It is especially important to talk about HIV on college campuses due to the prevalence of sexually transmitted diseases within this age group. One in four new HIV cases are young adults (15-24 years old), and the same age group accounts for over half of new STDs annually. Stigma around condom use, developing communication skills, higher risk behaviors, and a cultural shame around sex and sexually transmitted diseases are all contributing factors for higher rates.
Break the Silence
People have sex, it’s a normal part of life. When we shame others for their behaviors, it encourages silence and secrecy. For unknown or hidden HIV infections, silence is deadly. Instead, we should all focus on education and support for prevention practices, harm reduction, and stronger communication skills.
Stand in Solidarity with the HIV+ Community
As we stand in solidarity this December to recognize all the progress that has been made, we must also recognize the health inequities that occur within our country, and around the world. Until we have universal access to testing, treatment, and education, the disease will continue to spread. Every person, regardless of their HIV status, deserves accessible, affordable, and culturally sensitive care.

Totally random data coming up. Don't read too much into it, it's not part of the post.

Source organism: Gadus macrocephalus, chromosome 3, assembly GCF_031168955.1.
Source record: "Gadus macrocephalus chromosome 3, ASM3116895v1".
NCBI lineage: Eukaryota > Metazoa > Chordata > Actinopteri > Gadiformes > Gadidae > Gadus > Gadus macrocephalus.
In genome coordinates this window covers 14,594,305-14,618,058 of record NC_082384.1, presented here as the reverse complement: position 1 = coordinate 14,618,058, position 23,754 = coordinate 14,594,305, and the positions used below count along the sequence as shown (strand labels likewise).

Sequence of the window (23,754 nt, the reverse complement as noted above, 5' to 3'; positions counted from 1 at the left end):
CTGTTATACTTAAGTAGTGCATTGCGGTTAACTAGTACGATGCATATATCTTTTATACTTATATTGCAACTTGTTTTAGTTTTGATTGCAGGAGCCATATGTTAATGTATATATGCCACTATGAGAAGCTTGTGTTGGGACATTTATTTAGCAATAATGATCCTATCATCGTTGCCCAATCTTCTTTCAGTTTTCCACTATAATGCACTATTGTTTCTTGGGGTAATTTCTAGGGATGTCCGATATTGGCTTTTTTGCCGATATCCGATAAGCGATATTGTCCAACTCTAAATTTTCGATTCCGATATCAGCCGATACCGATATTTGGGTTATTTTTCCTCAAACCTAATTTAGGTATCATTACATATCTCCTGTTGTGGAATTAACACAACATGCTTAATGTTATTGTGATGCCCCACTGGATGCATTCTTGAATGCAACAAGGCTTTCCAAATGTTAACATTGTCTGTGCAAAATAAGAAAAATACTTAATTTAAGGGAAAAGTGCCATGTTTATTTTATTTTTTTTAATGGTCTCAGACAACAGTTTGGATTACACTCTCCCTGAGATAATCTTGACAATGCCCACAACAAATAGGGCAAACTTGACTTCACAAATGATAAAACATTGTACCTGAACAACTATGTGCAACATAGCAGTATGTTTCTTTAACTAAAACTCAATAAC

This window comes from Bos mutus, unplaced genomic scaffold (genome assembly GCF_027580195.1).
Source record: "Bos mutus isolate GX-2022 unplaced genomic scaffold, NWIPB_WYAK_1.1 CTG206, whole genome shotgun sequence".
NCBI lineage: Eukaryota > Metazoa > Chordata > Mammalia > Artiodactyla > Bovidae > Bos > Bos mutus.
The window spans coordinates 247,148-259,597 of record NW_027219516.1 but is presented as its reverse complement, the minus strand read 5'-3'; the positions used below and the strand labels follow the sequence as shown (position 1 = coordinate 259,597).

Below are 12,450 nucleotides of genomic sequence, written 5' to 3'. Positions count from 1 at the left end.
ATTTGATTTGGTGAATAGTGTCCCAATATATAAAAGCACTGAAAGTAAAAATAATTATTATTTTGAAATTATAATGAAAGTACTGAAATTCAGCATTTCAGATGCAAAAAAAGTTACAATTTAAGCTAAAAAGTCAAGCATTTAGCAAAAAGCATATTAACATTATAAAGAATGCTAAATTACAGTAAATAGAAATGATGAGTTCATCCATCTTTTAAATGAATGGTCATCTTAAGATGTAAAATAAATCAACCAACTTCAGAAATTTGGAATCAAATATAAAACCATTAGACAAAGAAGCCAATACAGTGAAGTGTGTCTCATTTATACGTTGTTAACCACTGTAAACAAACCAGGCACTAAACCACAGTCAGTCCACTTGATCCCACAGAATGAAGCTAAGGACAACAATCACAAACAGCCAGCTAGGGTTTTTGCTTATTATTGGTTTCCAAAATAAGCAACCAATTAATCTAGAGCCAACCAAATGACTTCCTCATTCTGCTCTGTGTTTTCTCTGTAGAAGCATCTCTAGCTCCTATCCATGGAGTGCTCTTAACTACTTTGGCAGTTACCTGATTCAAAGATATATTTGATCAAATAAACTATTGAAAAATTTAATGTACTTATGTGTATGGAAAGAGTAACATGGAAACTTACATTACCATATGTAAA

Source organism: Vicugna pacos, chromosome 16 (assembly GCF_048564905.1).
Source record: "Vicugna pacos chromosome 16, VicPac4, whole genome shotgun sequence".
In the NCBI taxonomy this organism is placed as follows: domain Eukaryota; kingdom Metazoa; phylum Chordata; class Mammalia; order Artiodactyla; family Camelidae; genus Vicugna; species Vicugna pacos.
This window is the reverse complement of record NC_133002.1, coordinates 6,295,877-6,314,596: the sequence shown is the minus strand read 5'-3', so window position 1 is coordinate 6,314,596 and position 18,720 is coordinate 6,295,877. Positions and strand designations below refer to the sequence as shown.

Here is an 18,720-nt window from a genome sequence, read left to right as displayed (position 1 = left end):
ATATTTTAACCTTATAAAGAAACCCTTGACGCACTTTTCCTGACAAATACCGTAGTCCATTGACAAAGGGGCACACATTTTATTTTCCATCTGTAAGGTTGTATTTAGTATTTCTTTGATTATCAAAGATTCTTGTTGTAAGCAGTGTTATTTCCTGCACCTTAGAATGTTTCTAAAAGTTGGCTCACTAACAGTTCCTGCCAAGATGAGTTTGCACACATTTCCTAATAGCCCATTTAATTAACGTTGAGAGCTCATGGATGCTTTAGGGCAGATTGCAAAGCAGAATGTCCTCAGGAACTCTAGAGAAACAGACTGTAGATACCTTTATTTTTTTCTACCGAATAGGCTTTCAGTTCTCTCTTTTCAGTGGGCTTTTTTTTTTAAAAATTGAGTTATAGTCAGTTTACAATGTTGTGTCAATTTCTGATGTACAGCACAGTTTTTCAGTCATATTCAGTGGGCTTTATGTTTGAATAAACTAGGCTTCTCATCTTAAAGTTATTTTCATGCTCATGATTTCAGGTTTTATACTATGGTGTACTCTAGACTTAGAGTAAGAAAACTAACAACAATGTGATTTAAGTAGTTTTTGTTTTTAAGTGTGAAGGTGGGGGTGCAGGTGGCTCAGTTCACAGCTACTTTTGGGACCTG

The best way you can honor the history of HIV/AIDS progress is to take actions for your health. Be honest before sexual interactions, and know your status by getting tested often. Practice safer sex with condoms and consider PrEP if you are at higher risk. Never share needles or other objects that may be contaminated with blood like razors and tattoos from unlicensed facilities. If you are HIV+, keep current with medications and treatment plans, and build a support network. Much like we have learned from the current COVID pandemic, we all must work together toward a common goal if we want to achieve a healthier and safer world.